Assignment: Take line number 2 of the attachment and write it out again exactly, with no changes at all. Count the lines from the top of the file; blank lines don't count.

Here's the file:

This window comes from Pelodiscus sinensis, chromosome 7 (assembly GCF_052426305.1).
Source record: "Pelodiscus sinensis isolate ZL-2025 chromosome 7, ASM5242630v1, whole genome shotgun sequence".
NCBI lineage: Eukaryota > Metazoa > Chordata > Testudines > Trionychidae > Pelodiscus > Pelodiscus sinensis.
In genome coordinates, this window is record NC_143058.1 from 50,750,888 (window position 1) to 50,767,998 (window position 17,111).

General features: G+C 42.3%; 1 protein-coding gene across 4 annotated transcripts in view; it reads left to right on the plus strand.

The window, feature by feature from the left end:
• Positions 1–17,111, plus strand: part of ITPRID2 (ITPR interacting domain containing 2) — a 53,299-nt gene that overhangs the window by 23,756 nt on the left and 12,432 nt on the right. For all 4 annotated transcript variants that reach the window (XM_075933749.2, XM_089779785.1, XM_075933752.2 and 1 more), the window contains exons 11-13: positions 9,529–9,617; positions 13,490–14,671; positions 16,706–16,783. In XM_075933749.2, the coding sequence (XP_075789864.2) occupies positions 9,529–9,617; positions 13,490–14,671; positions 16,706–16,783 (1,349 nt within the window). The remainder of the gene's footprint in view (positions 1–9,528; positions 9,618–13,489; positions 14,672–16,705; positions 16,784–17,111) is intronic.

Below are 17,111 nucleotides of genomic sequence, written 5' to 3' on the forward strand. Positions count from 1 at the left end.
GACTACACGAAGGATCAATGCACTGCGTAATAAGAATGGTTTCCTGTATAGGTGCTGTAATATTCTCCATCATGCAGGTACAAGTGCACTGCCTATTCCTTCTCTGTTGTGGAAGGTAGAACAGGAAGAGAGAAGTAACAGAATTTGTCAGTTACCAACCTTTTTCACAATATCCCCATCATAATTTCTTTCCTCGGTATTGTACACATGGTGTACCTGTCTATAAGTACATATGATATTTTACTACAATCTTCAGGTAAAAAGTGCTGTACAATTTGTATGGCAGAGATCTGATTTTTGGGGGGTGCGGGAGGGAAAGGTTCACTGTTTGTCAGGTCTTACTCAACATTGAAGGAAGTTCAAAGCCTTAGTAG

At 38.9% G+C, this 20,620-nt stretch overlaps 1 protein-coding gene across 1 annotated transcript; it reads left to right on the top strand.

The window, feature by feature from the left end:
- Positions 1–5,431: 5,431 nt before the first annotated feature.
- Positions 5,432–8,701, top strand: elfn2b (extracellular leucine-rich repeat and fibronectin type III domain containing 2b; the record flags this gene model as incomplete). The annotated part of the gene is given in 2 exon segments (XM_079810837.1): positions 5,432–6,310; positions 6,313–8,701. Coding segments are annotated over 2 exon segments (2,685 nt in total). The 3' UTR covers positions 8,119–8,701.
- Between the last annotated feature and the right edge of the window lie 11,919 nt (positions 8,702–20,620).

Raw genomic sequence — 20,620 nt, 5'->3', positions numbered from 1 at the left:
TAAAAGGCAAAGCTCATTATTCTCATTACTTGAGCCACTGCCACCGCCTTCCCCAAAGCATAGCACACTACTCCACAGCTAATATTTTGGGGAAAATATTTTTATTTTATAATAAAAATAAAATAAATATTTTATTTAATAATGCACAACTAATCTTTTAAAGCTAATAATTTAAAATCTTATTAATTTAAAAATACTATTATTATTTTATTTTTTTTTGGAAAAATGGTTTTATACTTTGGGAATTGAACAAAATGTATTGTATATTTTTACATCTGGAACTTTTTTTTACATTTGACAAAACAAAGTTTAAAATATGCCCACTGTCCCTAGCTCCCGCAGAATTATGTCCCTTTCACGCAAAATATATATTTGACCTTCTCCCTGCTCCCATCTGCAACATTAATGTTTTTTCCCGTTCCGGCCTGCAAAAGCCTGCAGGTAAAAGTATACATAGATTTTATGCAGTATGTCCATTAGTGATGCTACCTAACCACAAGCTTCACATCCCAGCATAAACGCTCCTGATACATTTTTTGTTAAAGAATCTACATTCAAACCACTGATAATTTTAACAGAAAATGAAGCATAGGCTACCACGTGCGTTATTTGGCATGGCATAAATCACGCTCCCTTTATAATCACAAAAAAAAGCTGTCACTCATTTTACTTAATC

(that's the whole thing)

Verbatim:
Source record: "Pelodiscus sinensis isolate ZL-2025 chromosome 7, ASM5242630v1, whole genome shotgun sequence".